In the current international crisis has created a similar situation: the United States is again acting more flexibly towards Russia than the Europeans. Washington, on the one hand, is trying to offer its own scenario, which is unacceptable for Russia; on the other hand, the American elites have neither an exaggerated emotional reaction, nor a Manichaean black-and-white picture of the world, as is now observed in Europe, writes Valdai Club Programme Director Andrey Sushentsov.
History continues – the international arena today, as before, is being reshaped in the course of a struggle between strong states. It is history that in most cases serves as a standard textbook for the elites of the largest states, which in their practice reproduce the historical patterns of behaviour of their countries, which the elites absorb through family education, history books, major milestones of national memory, and religion.
Each new generation of political elites answers the question: “What is my own place in the history of the country, and what is our country’s place in world history?” For example, the Turkish elites came to the thesis that a new Turkish century is beginning, to which Recep Tayyip Erdoğan led their country for quite a long time – being a strong and largely paradoxical figure, he nevertheless became the father of Turkish re-industrialisation. All the successes of Turkish industry are taking place against the backdrop of major problems with financial policy, but it is clear that there is a significant basis for the growing influence of Turkey in the present century.
The current realities demonstrate that words and deeds must be paid for, although not all countries understand this. What is the specific nature of the complex, interesting, but stable relationship between Russia and Turkey? Due to the fact that Turkey itself is forced to ensure its own security and is not able to rely on the United States or anyone else, it is well aware of the value of words and deeds, which instils in it realism in assessments. This gives Ankara a fairly balanced line in addressing the Ukrainian crisis, despite the fact that the Turks can be extremely difficult partners. They supply weapons to Ukraine, like Finland, but for us they provide significant economic opportunities and strategically offer themselves as a negotiating platform.
On the contrary, Germany is dissolving its identity in the larger European community: the Germans find it difficult to formulate their national interest, separated from that of Poland or the Baltic countries. The reunification of Germany was, indeed, effectively the “end of history” for German foreign policy. Germany is neither able nor willing to think for itself about security needs in view of the American nuclear umbrella and military guarantees. To describe this impasse, we use the term “strategic thinking vacation”: the Germans stopped educating rational military and diplomatic elites who have something to say in a discussion with the Poles, who have a wide historical panorama, a lot of emotions and a value-based understanding of international politics. In the discussion on any European strategic document, the Germans propose to look at the threats facing the EU in many dimensions, taking into account migration and terrorism, while the Poles say that the main threat is Russia. In a situation where one thesis in streamlined formulations has been promoted for 20 years, the most energetic ones inevitably win.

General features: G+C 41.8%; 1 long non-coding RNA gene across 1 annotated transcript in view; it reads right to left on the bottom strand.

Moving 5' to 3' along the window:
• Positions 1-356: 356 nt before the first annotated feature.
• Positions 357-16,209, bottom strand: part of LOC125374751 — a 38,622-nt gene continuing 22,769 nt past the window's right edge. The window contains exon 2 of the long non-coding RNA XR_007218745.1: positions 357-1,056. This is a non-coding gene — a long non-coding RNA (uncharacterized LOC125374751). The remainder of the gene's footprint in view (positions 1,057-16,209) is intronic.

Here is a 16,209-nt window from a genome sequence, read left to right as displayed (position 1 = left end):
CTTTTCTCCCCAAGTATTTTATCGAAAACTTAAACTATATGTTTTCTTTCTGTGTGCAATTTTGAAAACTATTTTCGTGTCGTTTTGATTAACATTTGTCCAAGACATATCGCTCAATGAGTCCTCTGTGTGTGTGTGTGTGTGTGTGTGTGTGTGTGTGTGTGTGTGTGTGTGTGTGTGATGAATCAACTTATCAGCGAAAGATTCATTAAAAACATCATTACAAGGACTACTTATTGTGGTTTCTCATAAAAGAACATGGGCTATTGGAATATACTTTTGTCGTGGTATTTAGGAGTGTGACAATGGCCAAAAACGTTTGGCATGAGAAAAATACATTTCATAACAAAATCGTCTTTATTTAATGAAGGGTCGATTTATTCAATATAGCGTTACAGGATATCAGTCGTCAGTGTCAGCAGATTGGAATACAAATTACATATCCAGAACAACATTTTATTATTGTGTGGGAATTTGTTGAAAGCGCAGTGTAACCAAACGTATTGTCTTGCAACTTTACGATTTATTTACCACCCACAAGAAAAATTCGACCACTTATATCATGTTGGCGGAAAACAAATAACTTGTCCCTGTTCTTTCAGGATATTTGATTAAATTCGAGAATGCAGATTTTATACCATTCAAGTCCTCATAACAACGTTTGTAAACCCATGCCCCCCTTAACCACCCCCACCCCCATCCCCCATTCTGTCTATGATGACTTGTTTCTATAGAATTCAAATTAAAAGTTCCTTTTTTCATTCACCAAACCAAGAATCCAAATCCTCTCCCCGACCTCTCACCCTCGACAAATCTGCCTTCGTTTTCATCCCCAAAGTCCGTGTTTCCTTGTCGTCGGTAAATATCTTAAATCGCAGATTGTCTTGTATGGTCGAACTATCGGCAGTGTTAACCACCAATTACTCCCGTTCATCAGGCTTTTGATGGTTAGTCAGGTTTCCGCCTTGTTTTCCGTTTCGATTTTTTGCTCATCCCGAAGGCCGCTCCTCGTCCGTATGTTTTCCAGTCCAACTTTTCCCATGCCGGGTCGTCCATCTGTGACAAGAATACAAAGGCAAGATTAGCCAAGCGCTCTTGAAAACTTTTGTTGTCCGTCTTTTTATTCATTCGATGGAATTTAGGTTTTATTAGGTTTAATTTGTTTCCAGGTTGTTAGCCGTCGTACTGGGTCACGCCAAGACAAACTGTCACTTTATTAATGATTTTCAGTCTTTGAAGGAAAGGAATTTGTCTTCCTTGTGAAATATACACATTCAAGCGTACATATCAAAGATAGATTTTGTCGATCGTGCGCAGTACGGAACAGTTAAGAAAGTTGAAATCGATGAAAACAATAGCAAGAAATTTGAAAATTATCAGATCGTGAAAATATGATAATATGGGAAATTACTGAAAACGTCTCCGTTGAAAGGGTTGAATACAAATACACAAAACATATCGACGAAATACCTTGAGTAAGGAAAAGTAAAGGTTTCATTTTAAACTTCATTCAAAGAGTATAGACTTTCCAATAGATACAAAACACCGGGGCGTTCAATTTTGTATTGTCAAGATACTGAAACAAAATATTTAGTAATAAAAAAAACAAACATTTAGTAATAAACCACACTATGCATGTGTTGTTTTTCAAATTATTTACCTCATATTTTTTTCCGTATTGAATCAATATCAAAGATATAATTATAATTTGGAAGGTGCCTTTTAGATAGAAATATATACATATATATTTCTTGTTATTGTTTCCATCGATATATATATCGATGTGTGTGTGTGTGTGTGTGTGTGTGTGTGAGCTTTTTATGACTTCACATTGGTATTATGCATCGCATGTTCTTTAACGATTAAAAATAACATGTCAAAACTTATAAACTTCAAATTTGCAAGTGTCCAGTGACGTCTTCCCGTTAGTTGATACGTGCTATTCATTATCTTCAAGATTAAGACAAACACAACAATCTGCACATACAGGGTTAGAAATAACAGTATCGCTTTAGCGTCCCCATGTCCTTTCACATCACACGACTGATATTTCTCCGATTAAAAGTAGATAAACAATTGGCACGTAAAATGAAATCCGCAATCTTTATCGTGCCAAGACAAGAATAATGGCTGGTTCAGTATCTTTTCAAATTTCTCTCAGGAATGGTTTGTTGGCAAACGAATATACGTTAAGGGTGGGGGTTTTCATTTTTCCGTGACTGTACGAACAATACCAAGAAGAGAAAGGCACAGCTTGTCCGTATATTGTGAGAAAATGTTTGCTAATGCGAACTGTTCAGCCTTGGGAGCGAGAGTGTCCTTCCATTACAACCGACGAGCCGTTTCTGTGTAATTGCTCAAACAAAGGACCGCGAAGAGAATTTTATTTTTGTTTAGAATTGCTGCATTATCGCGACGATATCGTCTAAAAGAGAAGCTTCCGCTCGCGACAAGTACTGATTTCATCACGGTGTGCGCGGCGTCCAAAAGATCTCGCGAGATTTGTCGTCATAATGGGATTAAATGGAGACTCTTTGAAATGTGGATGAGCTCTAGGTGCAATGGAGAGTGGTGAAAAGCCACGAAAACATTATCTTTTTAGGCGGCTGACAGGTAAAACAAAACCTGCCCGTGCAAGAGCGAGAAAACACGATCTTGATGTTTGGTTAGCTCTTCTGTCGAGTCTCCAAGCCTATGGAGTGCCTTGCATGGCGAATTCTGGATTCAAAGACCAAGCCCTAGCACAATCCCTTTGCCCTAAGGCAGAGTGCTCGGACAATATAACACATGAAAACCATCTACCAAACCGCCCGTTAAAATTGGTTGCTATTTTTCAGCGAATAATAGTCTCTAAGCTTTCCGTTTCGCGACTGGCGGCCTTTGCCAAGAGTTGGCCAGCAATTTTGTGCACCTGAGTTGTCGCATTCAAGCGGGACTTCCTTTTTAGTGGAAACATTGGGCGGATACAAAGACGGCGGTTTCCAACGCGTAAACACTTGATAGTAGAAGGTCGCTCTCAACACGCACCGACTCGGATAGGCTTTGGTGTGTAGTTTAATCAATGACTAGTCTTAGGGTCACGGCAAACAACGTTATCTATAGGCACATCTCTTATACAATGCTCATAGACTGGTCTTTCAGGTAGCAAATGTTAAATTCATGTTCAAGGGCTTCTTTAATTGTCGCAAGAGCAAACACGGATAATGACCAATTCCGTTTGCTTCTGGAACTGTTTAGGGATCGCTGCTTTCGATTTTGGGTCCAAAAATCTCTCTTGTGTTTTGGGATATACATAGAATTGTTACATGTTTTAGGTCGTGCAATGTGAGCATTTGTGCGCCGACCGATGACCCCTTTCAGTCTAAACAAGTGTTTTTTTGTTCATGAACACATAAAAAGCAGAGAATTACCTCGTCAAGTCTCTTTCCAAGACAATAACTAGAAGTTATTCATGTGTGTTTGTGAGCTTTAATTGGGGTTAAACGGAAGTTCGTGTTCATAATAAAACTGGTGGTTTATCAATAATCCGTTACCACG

Emotionality is generally characteristic of the European foreign policy mentality. In 2015, US President Barack Obama threatened to overthrow Bashar al-Assad’s government if the Syrian government used chemical weapons. Following suit, many European states, including the Baltic countries, Poland, and the Scandinavian countries, supported the American initiative and were ready to join in the bombing of Damascus. Later it turned out to bea provocation on the part of the opposition, and if those European states that declared their readiness to use force had maintained this position, despite Washington's refusal to strike, then their true agency would have been clear.
The example of Hungary is paradoxical. The Hungarian elites are well aware of the concept of “sovereignty”: if you lose your agency and delegate the formulation of your interests to another party, then you will disappear. The elites in Budapest understand that the only way to survive within the institutions of the European Union is not to give up their currency and to defend their national interests as firmly as possible within the cosmopolitan community.
In the meantime, the current international crisis has created a similar situation: the United States is again acting more flexibly towards Russia than the Europeans. Washington, on the one hand, is trying to offer its own scenario, which is unacceptable for Russia; on the other hand, the American elites have neither an exaggerated emotional reaction, nor a Manichaean black-and-white picture of the world, as is now observed in Europe.
Importantly, the trends that Russians called pivotalin international processesa few years ago – the formation of polycentricity, the reduction of the US share in the international financial system, the emancipation of other countries – were considered to be an ideological bubble in the United States. Now, however, prominent American analysts themselves are beginning to come to the same conclusion. Therefore, the resource of influence of the “leader”, which today is still able to provide a significant amount of its military arsenal to a neighbouring state with hostile goals against such a large neighbour as Russia, runs the risk of being exhausted in the future.